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Celebrating the 40th Anniversary of Australia-China Diplomatic Relations
It is 40 years since Australia and the People’s Republic of China established diplomatic relations in 1972. It is an event we celebrate because it was a foundation stone in the history of our two countries. Since that day, 21 December 1972, interaction between the people of China and Australia has blossomed in all facets of human endeavour.
Trade has grown dramatically, of course. But most important, unprecedented numbers of Australians and Chinese are visiting each others’ countries for business, to study and for adventure. These people-to-people links have fostered increased understanding of our respective cultures grown from unique histories and geography.
The 40th Anniversary also invites us to reflect on how we can expand and strengthen relations between the people of Australia and China. Throughout this anniversary year, a program of events will explore the history of Australia-China relations over the past 40 years. The 40th Anniversary program also includes new initiatives that seek to ensure that the relationship will flourish over the next 40 years.
Visits by senior members of the Australian and Chinese Governments will also mark the 40th Anniversary, along with Gala events in Canberra and Beijing.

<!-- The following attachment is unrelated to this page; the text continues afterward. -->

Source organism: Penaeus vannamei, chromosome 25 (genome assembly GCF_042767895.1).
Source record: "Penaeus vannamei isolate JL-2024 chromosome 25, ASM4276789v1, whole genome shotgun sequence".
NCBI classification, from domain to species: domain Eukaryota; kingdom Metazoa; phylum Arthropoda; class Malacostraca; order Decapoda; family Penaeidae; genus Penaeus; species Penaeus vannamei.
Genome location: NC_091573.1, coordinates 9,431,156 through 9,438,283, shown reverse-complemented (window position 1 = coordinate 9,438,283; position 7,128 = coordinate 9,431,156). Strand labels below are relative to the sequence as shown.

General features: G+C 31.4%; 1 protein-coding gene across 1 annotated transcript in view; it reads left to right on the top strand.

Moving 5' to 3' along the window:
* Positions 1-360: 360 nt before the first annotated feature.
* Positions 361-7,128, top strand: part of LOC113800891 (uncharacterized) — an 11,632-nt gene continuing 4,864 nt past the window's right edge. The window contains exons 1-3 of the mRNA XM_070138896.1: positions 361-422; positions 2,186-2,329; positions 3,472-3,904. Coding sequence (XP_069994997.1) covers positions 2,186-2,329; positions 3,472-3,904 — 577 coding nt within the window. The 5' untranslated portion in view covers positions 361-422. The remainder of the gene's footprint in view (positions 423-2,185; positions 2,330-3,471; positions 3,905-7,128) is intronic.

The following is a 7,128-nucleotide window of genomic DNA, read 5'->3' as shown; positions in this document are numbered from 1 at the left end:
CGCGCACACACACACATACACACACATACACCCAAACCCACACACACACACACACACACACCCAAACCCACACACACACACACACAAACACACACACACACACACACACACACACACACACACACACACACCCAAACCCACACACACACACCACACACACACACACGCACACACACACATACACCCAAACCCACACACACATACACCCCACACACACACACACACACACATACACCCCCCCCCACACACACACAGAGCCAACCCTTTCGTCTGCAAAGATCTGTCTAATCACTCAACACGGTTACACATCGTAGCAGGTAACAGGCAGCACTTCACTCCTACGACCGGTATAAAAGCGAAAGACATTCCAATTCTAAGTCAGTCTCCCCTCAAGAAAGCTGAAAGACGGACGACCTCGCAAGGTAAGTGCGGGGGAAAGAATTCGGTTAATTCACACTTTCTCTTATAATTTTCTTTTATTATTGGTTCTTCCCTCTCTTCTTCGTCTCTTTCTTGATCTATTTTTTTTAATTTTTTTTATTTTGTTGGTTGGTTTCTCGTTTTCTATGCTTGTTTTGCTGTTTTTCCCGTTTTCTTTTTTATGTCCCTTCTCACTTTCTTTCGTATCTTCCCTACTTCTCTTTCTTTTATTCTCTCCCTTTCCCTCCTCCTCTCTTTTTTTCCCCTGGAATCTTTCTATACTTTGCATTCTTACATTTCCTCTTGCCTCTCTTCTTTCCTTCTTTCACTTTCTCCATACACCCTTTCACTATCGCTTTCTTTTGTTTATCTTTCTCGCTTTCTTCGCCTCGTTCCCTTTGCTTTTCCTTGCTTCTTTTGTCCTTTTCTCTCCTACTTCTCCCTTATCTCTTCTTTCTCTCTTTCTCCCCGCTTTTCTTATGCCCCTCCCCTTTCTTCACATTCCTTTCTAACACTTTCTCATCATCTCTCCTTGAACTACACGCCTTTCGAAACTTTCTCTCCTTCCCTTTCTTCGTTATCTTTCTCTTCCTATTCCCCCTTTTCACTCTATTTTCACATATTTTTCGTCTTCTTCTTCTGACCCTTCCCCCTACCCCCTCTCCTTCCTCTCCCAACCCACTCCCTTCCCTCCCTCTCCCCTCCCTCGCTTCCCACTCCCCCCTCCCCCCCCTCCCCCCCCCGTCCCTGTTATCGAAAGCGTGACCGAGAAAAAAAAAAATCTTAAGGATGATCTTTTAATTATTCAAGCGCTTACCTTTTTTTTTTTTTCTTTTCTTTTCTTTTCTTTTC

The 40th Anniversary Program reflects the breadth of the relationship.
40 Years of Diplomatic Relations; 40 Years of Change
Australia and China have both changed a great deal in the 40 years since diplomatic relations were established in 1972. On first glance, the changes in China, economically, socially, and politically, are more dramatic. But Australia is also a very different place compared to 1972. Both countries’ economies have enjoyed comprehensive reform in the last few decades and seen real benefits to their societies.
The 40th Anniversary is a chance to reflect on the evolution of the relationship over the past 40 years. It is also an opportunity to build and strengthen that relationship. The Australian and Chinese Governments both share these objectives.
And both countries are looking to the future. It’s a future in which economic challenges abound. Australia needs to plan for a smart economy beyond the resources boom. China is turning from its export and investment led model to an economy driven by domestic demand and a bigger services sector to underpin its continuing development. There’s plenty of scope for mutual benefit beyond the resources trade. By 2020 China’s middle class will number 670 million – a huge group of newly prosperous people keen to travel and study overseas. This is a great opportunity for Australia, but also for the people of both countries, to build closer relationships and a better understanding of each other’s place in the world. After all, it’s not all about economics and trade. Cultural and people-to-people links will continue to be the foundation of the Australia-China relationship.
In this 40th anniversary year, a range of events and initiatives will celebrate the breadth and depth of the Australia China relationship. Australia hopes to build on the achievements of the past four decades to set up a future of even closer co-operation and understanding between Australia and China and their people.
Fast Facts: How the Australia-China relationship has grown in 40 years
Two way trade in 1972: less than A$100 million
…in 2010: more than A$100 billion
Chinese short term visitors to Australia in 1972: fewer than 500
…in 2000: 120,000
…in 2011: 542,000
Australian short term visitors to China in 1972: fewer than 500
…in 2000: about 92,000
…in 2010: more than 336,000
Chinese students in Australia in 1972: 0
…in 1998: 9,000
…in 2010: 167,000